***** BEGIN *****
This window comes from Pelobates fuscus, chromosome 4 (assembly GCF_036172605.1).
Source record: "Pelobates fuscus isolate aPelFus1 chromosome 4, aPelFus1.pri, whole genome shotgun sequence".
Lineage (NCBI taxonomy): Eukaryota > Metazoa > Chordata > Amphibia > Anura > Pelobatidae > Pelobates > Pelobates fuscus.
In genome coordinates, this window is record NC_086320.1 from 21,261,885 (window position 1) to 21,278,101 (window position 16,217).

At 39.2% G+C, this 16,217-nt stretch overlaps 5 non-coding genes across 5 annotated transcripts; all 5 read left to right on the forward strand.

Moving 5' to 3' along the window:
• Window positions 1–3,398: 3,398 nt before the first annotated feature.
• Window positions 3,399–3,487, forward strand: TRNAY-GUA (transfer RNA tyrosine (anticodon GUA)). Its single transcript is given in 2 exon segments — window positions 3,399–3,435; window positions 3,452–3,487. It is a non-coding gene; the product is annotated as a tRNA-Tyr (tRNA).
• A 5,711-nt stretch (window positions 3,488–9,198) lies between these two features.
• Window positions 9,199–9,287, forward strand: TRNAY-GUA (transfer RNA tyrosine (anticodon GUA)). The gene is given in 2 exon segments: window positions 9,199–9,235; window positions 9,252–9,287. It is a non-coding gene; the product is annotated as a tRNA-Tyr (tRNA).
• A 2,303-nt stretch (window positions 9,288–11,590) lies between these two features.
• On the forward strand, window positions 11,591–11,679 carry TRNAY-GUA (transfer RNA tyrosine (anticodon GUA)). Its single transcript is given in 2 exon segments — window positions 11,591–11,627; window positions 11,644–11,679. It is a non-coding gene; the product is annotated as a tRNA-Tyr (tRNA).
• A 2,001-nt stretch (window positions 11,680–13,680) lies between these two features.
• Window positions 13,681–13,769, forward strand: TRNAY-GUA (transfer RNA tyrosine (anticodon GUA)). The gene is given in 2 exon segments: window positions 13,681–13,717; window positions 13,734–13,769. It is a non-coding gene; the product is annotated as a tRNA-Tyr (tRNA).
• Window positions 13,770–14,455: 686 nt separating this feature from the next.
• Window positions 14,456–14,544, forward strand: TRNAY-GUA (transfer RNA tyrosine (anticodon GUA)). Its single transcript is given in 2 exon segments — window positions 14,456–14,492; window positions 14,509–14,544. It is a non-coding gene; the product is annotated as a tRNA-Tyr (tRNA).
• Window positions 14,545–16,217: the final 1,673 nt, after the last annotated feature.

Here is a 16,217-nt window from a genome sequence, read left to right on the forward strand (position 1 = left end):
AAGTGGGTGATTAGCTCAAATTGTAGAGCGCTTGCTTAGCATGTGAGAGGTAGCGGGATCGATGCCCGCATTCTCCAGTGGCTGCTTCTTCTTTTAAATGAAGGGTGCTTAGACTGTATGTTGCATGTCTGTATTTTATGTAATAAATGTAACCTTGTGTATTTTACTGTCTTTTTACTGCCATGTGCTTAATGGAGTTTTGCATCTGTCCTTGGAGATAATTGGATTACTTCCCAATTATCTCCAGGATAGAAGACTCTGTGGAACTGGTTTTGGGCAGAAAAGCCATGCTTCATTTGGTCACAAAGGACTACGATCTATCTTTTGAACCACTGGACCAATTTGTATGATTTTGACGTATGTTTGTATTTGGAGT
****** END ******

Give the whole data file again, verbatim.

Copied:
This window comes from Pelobates fuscus, chromosome 4 (assembly GCF_036172605.1).
Source record: "Pelobates fuscus isolate aPelFus1 chromosome 4, aPelFus1.pri, whole genome shotgun sequence".
Lineage (NCBI taxonomy): Eukaryota > Metazoa > Chordata > Amphibia > Anura > Pelobatidae > Pelobates > Pelobates fuscus.
In genome coordinates, this window is record NC_086320.1 from 21,261,885 (window position 1) to 21,278,101 (window position 16,217).

At 39.2% G+C, this 16,217-nt stretch overlaps 5 non-coding genes across 5 annotated transcripts; all 5 read left to right on the forward strand.

Moving 5' to 3' along the window:
• Window positions 1–3,398: 3,398 nt before the first annotated feature.
• Window positions 3,399–3,487, forward strand: TRNAY-GUA (transfer RNA tyrosine (anticodon GUA)). Its single transcript is given in 2 exon segments — window positions 3,399–3,435; window positions 3,452–3,487. It is a non-coding gene; the product is annotated as a tRNA-Tyr (tRNA).
• A 5,711-nt stretch (window positions 3,488–9,198) lies between these two features.
• Window positions 9,199–9,287, forward strand: TRNAY-GUA (transfer RNA tyrosine (anticodon GUA)). The gene is given in 2 exon segments: window positions 9,199–9,235; window positions 9,252–9,287. It is a non-coding gene; the product is annotated as a tRNA-Tyr (tRNA).
• A 2,303-nt stretch (window positions 9,288–11,590) lies between these two features.
• On the forward strand, window positions 11,591–11,679 carry TRNAY-GUA (transfer RNA tyrosine (anticodon GUA)). Its single transcript is given in 2 exon segments — window positions 11,591–11,627; window positions 11,644–11,679. It is a non-coding gene; the product is annotated as a tRNA-Tyr (tRNA).
• A 2,001-nt stretch (window positions 11,680–13,680) lies between these two features.
• Window positions 13,681–13,769, forward strand: TRNAY-GUA (transfer RNA tyrosine (anticodon GUA)). The gene is given in 2 exon segments: window positions 13,681–13,717; window positions 13,734–13,769. It is a non-coding gene; the product is annotated as a tRNA-Tyr (tRNA).
• Window positions 13,770–14,455: 686 nt separating this feature from the next.
• Window positions 14,456–14,544, forward strand: TRNAY-GUA (transfer RNA tyrosine (anticodon GUA)). Its single transcript is given in 2 exon segments — window positions 14,456–14,492; window positions 14,509–14,544. It is a non-coding gene; the product is annotated as a tRNA-Tyr (tRNA).
• Window positions 14,545–16,217: the final 1,673 nt, after the last annotated feature.

Here is a 16,217-nt window from a genome sequence, read left to right on the forward strand (position 1 = left end):
AAGTGGGTGATTAGCTCAAATTGTAGAGCGCTTGCTTAGCATGTGAGAGGTAGCGGGATCGATGCCCGCATTCTCCAGTGGCTGCTTCTTCTTTTAAATGAAGGGTGCTTAGACTGTATGTTGCATGTCTGTATTTTATGTAATAAATGTAACCTTGTGTATTTTACTGTCTTTTTACTGCCATGTGCTTAATGGAGTTTTGCATCTGTCCTTGGAGATAATTGGATTACTTCCCAATTATCTCCAGGATAGAAGACTCTGTGGAACTGGTTTTGGGCAGAAAAGCCATGCTTCATTTGGTCACAAAGGACTACGATCTATCTTTTGAACCACTGGACCAATTTGTATGATTTTGACGTATGTTTGTATTTGGAGT